You are not alone in thinking that a Mediterranean diet stands for piles of fruit, olive oil and wine cellars. Indeed, there is some truth to it, but it is only the tip of an iceberg.
It is unclear how this otherwise well documented diet has boiled down to a simplified worship of olive oil in our minds. If you are one of those people that associate the Mediterranean diet with a bowl of Greek salad and a glass of dry red wine, it is time to turn your world upside down and break the truth about one of the best diets in the world.
More than just food
Despite its evident “diet” tag, there is more to this nutritional system than food. Movement as well as strong family and friendship ties are at the heart of it. It is therefore less to do with what is on your plate and more about the mood you are in when you sit at the table and the amount of movement in your day. It would perhaps be more accurate to refer to it as a Mediterranean lifestyle altogether.
It is things like a pleasant lunch get together that flows effortlessly into dinner or a spontaneous trek across town for a perfect breakfast loaf that define the way of life for many people living in Italy, Spain, Greece and Morocco. Many dietologists and Instagram influencers would disapprove of such calorific pursuits. However, scientific studies prove otherwise.
These studies demonstrate the effectiveness of the Mediterranean diet in preventing cardio-vascular issues, diabetes, age-related changes in the brain and weight gain. Feasting with your family and friends with moderate exercise seems to be the key to staying young and healthy. And there is no physical overexertion in sight: pottering around gets priority over marathon training, while counting your calories and carbs is certainly not on the cards here.
A few centuries ago, the Mediterranean was largely the domain of shepherds and peasants. Some Greek and Italian islands have managed to maintain this old way of life to this day, while becoming world leaders as regions of longevity. The physical activity of these people was formed around such basic practical tasks as attending to livestock in their miles’ long routes, gardening and doing housework. These are the essential foundations of the Mediterranean approach to fitness which have made it into the 21st century as well.
Saying ‘yes’ to a walk on either side of a meal, dancing, cycling no matter the weather, playing carefree with kids and outdoor work. And saying ‘no’ to being a couch potato glued to a TV with a slice of pizza and an occasional intense gym session that you definitely are not looking forward to. Pleasure is the guiding principle here that can be applied to everything, not just mealtimes.
A Mediterranean lifestyle is not demanding that its followers track their step count or stick to a strict number of meals a day, and this is a huge advantage of it. The one thing it does require though is dedication to moderate activity that would make you break a light sweat and increase your heartrate for around thirty minutes per day. Strength training a few times a week is a bonus, especially when it comes to youngsters over fifty who need to be more vigilant with their muscle mass loss.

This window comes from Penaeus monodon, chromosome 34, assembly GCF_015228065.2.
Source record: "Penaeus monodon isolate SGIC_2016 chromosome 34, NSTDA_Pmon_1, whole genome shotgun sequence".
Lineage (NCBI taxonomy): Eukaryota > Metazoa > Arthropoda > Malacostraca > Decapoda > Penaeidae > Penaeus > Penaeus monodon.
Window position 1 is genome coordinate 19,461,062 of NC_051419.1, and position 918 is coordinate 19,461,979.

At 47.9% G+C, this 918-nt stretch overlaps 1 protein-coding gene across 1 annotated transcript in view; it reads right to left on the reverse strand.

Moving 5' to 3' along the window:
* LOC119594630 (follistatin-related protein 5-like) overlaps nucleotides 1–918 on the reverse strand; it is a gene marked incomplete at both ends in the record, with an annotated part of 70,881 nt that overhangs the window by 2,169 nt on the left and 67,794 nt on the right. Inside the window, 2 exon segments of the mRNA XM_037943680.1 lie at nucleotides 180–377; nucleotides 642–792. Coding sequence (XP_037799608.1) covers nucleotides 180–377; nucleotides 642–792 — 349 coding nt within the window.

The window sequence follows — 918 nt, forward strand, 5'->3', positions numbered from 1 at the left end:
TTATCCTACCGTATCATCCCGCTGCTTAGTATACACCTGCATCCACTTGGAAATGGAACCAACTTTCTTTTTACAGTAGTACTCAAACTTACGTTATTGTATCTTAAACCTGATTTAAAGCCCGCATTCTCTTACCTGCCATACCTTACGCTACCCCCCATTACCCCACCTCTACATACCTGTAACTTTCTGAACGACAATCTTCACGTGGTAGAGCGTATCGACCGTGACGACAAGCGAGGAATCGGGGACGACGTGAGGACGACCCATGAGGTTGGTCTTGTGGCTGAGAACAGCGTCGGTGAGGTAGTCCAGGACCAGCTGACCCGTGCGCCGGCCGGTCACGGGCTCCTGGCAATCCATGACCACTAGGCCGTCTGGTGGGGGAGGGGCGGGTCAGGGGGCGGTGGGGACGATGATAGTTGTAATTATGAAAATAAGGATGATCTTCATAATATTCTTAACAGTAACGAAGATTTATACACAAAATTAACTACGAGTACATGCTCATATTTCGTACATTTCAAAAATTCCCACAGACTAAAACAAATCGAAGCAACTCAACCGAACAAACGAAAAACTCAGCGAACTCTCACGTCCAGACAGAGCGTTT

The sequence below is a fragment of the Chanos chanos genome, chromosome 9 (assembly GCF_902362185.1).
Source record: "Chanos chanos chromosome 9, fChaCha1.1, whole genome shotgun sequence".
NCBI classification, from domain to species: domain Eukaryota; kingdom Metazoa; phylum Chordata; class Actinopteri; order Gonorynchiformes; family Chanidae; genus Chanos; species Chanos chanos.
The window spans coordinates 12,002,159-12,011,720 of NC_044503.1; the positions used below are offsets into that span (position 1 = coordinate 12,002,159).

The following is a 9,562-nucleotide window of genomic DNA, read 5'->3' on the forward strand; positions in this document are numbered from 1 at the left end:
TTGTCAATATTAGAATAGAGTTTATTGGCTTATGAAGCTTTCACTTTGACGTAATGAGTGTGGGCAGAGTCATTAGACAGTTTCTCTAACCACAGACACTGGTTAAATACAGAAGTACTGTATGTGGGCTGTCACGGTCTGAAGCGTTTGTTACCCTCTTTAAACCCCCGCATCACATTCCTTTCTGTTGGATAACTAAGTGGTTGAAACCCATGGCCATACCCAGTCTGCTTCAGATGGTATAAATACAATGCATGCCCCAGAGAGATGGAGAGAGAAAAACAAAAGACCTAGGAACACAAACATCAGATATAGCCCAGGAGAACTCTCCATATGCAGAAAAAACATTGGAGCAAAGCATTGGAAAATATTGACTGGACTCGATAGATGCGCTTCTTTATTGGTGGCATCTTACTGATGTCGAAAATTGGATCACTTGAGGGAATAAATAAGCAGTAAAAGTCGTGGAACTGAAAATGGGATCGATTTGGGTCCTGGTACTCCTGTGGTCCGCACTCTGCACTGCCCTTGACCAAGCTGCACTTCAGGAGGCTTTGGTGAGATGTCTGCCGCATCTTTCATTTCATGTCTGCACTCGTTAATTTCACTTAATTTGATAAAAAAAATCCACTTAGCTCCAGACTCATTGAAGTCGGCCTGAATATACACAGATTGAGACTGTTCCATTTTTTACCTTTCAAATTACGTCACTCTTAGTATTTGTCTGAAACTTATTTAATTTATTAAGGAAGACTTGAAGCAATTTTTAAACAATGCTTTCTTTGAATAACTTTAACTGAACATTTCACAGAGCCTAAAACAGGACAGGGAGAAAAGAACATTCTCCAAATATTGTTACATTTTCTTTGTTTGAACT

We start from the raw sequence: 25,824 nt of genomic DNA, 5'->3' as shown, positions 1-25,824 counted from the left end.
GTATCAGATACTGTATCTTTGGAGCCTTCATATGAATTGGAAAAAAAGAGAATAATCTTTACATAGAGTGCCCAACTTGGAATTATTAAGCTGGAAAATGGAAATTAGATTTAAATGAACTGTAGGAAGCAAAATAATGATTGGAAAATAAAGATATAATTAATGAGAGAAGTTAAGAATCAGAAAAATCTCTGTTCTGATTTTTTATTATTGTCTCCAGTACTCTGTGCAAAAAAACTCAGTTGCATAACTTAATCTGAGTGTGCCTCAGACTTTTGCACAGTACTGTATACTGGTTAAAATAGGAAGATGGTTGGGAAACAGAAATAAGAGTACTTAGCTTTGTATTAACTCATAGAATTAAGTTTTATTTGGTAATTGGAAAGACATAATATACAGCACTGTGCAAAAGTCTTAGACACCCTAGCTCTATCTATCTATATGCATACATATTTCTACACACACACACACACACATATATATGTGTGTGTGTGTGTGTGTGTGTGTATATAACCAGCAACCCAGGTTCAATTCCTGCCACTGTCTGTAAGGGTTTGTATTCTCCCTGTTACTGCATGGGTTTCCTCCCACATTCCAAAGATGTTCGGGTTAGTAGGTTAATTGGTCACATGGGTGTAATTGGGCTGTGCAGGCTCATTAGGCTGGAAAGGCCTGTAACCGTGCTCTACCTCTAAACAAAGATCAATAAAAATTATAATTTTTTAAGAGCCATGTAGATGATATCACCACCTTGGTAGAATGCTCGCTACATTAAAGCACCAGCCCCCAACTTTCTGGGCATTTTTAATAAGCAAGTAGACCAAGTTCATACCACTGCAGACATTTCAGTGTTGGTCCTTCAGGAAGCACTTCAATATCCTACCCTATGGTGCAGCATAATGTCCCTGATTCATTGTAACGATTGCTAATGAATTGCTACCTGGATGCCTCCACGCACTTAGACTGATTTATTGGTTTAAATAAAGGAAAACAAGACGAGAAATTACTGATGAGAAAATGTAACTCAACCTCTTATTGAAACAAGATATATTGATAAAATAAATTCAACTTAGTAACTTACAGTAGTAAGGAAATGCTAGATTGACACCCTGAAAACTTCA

Oil isn’t everything
One of the most persistent stereotypes when it comes to a Mediterranean diet is olive oil. Anecdotal sources nudge us to use this “liquid gold” generously in every meal to secure a long and happy life. However, a standard Mediterranean diet pyramid does not in fact put olive oil on any sort of pedestal. In fact, it is listed as part of a rather broad single category of such equally beneficial foods as whole wheats, fruits and vegetables, beans as well as herbs and spices.
There is not a single case study that demonstrates a direct correlation between increased consumption of extra virgin olive oil and improved health. If you consider yourself a follower of the Mediterranean lifestyle, next time you reach for that olive oil, remember that a tablespoon of the good stuff is perfectly sufficient in delivering your daily required dose of this type of fat.
One piece of advice here is to opt for first cold pressed olive oil - an excellent pairing for fresh salad leaves and vegetables. According to UK studies, salads with an olive oil dressing benefit the cellular health of their consumers due to their combination of polysaturated fats and vegetable nitrates and nitrites. The nitro acids produced as a result are known to reduce inflammatory processes in the body.
Egg on Thursdays, meat in April
Those that like to suffer in the name of losing weight are typically not fans of the Mediterranean diet with its lack of strict categories of “good” and “bad” foods and clear dietary indications. It all sounds like a bunch of vague recommendations. Indeed the world will not end with that unaccounted-for glass of wine that you snuck in this week. However, there is a distinct routine to it.
Plant foods are to be consumed daily and practically without any limitations. This includes wheats, savoury bread, beans and nuts, fruit and vegetables, olive oil and spices. Fish and seafood are recommended several times a week. Eggs, cheese, fermented dairy products, poultry and sweets are advised once or twice a week. Portion sizes do matter here, recommended at 200 g per week. Last but not least, is the matter of red meat. In the Mediterranean this is the only food consumed roughly once a month on a special occasion, making everyone better off.